As noted at the outset, an order, by consent, assessing income tax deficiencies and fraud penalties jointly against plaintiff and her husband was entered in January 1970. The order was not appealed from and, in April 1970, became a final judgment of the United States Tax Court, closing the tax liability of plaintiff for the years in question (1957-61) and making it res judicata as to any subsequent proceeding involving the issue of tax liability for those years. United States v. Maxwell, 330 F. Supp. 1253 (C.D.Tex.1971). See United States v. International Bldg. Co., 345 U.S. 502, 73 S. Ct. 807, 97 L. Ed. 1182, reh. denied, 345 U.S. 978, 73 S. Ct. 1120, 97 L. Ed. 1392 (1953); Commissioner of Internal Revenue v. Sunnen, 333 U.S. 591, 68 S. Ct. 715, 92 L. Ed. 898 (1948); White's Will v. Commissioner of Internal Revenue, 142 F.2d 746 (3d Cir. 1944).
It was after the determination of plaintiff's tax liability for the years in question became final that Congress, in January 1971, enacted the legislation granting relief to spouses in "certain cases." The legislation itself is silent as to the extent of its applicability, but the legislative report indicates that the bill is to have retroactive effect except that it "does not open a year which has been closed by the statute of limitations, res judicata, or otherwise." S.Rep.No. 91-1537, 91st Cong., 2d Sess. 4 (1970) U.S.Code Congressional and Admin.News, p. 6093.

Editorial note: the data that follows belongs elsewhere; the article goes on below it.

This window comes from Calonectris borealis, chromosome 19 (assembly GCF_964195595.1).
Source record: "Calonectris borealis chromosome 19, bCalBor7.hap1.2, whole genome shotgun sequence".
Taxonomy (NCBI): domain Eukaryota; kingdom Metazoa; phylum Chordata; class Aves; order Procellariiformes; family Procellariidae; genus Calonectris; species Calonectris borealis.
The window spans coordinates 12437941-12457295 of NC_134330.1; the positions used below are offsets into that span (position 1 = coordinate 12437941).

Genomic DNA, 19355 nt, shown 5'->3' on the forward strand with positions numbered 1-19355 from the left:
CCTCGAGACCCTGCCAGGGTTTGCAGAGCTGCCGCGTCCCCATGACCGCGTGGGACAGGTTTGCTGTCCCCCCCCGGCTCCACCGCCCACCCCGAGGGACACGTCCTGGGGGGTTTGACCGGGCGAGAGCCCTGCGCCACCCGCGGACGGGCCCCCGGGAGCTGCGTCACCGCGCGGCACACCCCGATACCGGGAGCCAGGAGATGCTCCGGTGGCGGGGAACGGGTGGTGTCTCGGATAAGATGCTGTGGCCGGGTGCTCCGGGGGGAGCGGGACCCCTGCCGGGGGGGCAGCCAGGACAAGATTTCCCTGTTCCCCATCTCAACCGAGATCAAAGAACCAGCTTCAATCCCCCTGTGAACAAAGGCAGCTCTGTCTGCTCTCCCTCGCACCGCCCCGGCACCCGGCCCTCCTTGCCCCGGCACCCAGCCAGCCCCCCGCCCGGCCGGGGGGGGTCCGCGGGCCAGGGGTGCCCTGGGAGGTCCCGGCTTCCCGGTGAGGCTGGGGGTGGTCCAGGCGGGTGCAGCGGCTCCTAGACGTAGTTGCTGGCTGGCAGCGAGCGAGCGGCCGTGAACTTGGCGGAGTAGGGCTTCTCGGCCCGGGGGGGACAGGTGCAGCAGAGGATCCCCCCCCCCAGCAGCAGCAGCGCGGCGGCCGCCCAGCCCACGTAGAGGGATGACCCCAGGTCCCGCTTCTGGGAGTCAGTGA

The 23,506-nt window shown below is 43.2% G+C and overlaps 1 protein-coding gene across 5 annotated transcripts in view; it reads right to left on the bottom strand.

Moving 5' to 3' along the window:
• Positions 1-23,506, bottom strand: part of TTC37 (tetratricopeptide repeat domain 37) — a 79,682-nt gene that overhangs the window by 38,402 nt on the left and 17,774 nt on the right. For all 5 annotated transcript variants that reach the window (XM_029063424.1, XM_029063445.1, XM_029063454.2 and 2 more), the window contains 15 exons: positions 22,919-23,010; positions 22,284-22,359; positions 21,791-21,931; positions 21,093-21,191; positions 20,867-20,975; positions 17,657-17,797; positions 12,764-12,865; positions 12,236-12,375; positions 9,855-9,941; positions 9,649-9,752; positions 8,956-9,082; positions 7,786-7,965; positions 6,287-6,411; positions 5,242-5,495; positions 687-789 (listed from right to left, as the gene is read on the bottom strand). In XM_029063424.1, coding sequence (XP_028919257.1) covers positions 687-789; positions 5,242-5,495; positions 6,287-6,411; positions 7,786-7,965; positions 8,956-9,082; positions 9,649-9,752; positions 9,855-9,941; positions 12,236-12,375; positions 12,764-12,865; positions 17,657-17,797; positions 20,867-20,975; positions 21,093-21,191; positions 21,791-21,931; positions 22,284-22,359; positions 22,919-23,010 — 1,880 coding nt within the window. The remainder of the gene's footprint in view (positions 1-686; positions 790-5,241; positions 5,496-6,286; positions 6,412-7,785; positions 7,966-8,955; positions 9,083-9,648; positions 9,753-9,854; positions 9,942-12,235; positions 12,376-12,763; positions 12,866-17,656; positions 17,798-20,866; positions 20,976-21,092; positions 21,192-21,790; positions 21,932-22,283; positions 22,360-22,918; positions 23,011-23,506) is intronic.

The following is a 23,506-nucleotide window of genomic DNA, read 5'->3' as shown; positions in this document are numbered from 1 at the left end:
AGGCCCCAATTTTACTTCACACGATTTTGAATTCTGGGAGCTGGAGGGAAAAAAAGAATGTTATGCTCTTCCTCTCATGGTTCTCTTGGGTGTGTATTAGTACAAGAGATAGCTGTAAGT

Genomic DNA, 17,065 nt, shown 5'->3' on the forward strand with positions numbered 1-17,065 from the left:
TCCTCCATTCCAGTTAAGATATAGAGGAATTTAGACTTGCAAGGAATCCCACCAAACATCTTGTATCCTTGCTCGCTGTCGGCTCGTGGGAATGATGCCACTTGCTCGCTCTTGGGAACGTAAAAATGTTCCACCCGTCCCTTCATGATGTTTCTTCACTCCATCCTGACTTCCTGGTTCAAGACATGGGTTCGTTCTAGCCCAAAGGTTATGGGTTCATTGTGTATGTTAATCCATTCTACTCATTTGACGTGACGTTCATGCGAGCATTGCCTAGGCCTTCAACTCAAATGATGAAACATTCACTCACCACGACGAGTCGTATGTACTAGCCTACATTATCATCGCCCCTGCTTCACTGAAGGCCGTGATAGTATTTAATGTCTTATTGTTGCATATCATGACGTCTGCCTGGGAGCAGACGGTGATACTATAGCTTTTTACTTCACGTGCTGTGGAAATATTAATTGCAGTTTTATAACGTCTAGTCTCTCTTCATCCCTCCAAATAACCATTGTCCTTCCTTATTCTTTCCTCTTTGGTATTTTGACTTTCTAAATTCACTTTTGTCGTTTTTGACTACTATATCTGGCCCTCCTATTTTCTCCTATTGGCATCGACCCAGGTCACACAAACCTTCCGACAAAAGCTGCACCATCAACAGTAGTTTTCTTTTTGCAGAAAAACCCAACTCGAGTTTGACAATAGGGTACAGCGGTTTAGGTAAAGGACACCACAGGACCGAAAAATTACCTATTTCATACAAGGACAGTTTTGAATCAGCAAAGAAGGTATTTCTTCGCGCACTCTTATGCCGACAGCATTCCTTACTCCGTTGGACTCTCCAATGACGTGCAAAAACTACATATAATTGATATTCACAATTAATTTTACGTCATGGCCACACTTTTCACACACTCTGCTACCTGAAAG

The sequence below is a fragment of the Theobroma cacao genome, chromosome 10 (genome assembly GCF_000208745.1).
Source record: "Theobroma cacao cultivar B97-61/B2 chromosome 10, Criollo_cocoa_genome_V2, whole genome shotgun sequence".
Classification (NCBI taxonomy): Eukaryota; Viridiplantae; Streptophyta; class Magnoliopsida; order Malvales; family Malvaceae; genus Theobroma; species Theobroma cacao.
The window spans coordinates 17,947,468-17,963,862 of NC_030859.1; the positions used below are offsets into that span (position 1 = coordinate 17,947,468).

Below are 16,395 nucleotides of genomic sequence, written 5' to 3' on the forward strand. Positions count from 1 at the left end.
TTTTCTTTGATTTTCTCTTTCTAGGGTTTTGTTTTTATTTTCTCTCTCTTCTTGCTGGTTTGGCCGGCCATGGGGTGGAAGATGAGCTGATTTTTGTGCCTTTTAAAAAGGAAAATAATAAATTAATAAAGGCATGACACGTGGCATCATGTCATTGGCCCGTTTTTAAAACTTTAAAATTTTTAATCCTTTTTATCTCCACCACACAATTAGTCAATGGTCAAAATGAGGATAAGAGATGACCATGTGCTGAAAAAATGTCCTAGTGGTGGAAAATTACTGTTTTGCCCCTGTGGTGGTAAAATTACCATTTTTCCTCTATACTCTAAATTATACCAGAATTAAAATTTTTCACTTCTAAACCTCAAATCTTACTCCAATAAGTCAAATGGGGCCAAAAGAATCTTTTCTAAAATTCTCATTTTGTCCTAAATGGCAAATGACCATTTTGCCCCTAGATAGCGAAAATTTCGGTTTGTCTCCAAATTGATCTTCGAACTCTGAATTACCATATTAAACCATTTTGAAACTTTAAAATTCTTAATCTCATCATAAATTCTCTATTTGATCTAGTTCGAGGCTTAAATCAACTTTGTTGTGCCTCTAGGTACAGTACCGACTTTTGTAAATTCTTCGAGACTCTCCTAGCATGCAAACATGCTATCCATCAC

To avoid the impact of res judicata, plaintiff points out that the levies here were based on a stipulation consented to by plaintiff and her husband and argues that "[to] now bind plaintiff to that voluntary consent decree would be to hold that plaintiff waived, by her consent, the right, which she otherwise would have, to have the 'innocent spouse' statute applied to her retroactively."
Smith v. Yeager, 393 U.S. 122, 89 S. Ct. 277, 21 L. Ed. 2d 246 (1968) is then cited for the proposition that one may not waive a retroactive right which did not exist at the time of the alleged waiver. The argument is ingenious, but the fatal flaw in it is that Smith v. Yeager dealt with the alleged waiver of a constitutional right which was not then known to exist, whereas we are here dealing with a matter of legislative grace which did not, in fact, exist until, and then only to the extent that, Congress created it by legislation. It was within Congress' power to grant no relief at all to "innocent spouses;" or to grant relief prospectively only; or to grant complete retroactive relief; or, as it did here, to grant limited retroactive relief. To accept plaintiff's argument would be to extend relief to all cases in which innocent spouses were involved. It would lead to a re-opening of all cases including those in which payment has been made, or as to which the statute of limitations has run, for in each of those cases the argument could be advanced that payment was made, or time was permitted to lapse, because the taxpayer was not aware that Congress was going to grant relief to innocent spouses. Congress obviously intended no such result.
In summary, were it to be determined that this court has jurisdiction, the complaint would be subject to dismissal for failure to state a claim upon which relief can be granted because the claim would be barred by the doctrine of res judicata.